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Speed camera revenue soars as almost 1 million drivers are caught

Money collected from the program is put back into the program and into road safety.

In his response to the question on notice, Transport and Main Roads Minister Mark Bailey said the government “use[s] speed cameras to save lives, not to make money”.

Mr Bailey said speed cameras were a key part of the state government’s efforts to reduce the road toll and manage speed across the road network.

In recent months, police have pleaded with motorists to slow down on quieter roads, after a spike in the state’s death toll during the pandemic lockdown.

In 2016-17, a total of 674,819 infringement notices were issued to drivers from the camera program for a revenue figure of $132.8 million.

In the following financial year, the infringement figure rose to 830,062 for a revenue of $166.1 million.

The number of infringements issued in 2018-19 jumped again, up to 951,195 with camera fines raking in $191.6 million.

“… Every fine issued is to an offender who is doing the wrong thing,” Mr Bailey said in his response.

“These cameras are installed to prevent deaths and serious injuries on our roads.

“The research clearly shows that they do just that. Monash University Accident Research Centre published results in 2018 where it estimated that the CDOP was associated with an overall reduction of 2500 casualty crashes during 2016.”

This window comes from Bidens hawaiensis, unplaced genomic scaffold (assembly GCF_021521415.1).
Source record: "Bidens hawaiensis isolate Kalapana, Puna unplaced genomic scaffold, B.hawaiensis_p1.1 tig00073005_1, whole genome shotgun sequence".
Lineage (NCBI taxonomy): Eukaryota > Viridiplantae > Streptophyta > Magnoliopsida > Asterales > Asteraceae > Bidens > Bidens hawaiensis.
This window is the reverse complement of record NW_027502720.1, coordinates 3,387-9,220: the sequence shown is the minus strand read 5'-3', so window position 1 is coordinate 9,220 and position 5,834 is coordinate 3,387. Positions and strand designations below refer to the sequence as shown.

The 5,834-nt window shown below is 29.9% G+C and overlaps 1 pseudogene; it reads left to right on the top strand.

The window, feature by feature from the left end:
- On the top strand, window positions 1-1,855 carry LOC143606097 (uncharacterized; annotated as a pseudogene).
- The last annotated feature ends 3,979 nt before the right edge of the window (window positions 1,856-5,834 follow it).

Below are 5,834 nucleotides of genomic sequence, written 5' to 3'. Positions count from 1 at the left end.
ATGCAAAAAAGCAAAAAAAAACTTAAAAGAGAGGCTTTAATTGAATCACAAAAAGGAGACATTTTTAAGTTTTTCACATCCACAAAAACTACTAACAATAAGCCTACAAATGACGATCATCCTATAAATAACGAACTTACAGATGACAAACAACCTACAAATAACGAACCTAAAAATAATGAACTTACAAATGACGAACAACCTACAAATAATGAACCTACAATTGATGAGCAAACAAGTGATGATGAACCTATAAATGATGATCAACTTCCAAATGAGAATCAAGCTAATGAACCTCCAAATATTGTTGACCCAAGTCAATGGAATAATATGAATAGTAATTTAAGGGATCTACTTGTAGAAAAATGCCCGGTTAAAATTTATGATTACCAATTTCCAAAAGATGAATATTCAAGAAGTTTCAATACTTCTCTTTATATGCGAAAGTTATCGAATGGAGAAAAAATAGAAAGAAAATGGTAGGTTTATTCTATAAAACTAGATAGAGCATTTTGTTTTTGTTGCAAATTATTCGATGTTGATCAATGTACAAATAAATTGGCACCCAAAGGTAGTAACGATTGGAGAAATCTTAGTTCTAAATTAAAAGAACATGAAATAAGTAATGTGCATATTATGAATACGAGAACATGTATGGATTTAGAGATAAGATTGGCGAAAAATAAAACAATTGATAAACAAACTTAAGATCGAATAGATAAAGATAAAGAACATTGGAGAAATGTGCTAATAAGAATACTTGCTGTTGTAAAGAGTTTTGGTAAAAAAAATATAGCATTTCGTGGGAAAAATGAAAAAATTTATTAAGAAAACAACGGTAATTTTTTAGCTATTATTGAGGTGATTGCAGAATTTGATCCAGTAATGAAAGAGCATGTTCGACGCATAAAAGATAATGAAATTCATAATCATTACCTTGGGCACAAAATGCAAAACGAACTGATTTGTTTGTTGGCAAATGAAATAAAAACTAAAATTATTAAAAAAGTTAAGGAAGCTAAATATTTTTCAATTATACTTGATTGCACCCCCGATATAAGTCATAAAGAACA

Revenue figures for the relatively new offence of using a mobile phone while driving were not yet available.

Mr Bailey said the state government was trialling new camera technology, already being used in NSW, that could catch drivers using their phones in their hands or laps.

Mr Minnikin said the Labor government “seems more concerned with revenue-raising than improving road safety”.

“Labor is leeching off Queensland motorists with $25.5 million increase in speed camera fines in 2018/19 and a 19.4 per cent increase in rego since 2015,” he said.

Mr Minnikin said the LNP would commit to “more high-visibility policing, more on-the-spot enforcement, ‘camera in use’ signs and published camera locations”.

“It’s much better to deter speeding before it happens than to issue offenders with fines they only receive three weeks later,” he said.

Mr Bailey said the LNP planned to “get rid of all covert speed cameras in Queensland despite the evidence that they are preventing deaths on our roads”.

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